SalVAdor Brown, is the son of Pacific Sister Rosanna Raymond. He spent his youth running around museum collections where he was introduced to the beauty of Taonga Pūoro. He is strongly influenced by the work of Richard Nunns and Jerome Kavanagh. Salvador is a member of the SaVAge K’lub and has contributed the openings of Pasifika Styles at CMAA, Wellcome Collection and British Museum exhibitions. He has also run workshops with Volkenkunde Museum for Te Kohanga Reo o Rānana.
Tihei Mauri Ora, Taonga Puoro 2019 Tihei Mauri Ora re-tells the Māori creation story of the first wahine (woman) and the origin life giving breath, the hongi. Tihei Mauri Ora presents a narrative through whakatauki (proverbs) and tauparapara (chants), in the form of stylised contemporary haka bringing physicality to the whakapapa (geneaology) of the atua (gods) and Papatuanuku (the earth mother). Taonga Pūoro (treasured sound) frames our storytelling, a celebration of interconnectedness between all life, the progeny of Papatuanuku, which is carried in our breath and presents itself in our sacred greeting, the Hongi.
E noho nei au (by Che Wilson 2006), Performance & Taonga Puoro 2019 This moteatea is a chant written in ancient waiata form specifically for the Maori taonga currently displayed in the Enlightenment Gallery at the British Museum, London. The words of ‘E noho nei au’ were displayed as part of the British Museum exhibition ‘Power and Taboo: Sacred objects from the eastern Pacific’ in 2006. ‘E noho nei au’ translates to ‘Waiting for Warmth.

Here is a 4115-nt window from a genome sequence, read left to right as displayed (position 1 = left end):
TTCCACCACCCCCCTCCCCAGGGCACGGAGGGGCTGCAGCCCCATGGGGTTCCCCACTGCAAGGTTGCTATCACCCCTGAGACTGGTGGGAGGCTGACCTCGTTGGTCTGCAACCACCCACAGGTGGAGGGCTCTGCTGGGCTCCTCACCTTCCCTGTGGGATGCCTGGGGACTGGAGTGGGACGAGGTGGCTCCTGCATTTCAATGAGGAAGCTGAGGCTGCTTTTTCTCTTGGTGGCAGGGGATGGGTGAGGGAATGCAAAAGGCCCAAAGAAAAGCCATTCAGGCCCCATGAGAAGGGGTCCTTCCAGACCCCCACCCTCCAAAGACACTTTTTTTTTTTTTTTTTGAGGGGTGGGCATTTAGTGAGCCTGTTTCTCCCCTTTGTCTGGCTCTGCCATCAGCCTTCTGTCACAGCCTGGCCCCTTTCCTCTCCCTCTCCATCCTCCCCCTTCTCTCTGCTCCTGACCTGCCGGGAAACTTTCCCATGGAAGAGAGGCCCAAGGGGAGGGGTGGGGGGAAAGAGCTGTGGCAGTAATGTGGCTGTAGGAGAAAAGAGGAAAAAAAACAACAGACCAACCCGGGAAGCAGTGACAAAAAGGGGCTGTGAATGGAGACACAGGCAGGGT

Manaaki, Taonga Puoro 2019 Manaaki is an exploration of identity and dignity expressed in the context of relationship, Vanessa Robinson and Salvador Brown bring life to this piece through the sacred sounds of the poi, and taonga puoro.
The Vowels of my Language, Taonga Puoro 2019 Nothing is empty. Nothing is void. Everything holds sound. Together we bind the art of taonga puoro with the breathe of our atua, our bones and tipuna and ourselves. This collabaration is a koha to our language, to celebrate its importance and poetic beauty. In this piece we share the heartache and connection that brings us back to where we belong. We are the indigenous orators of a living language, the pulse of our bloodlines and the protectors of our birth right. For REO. For real.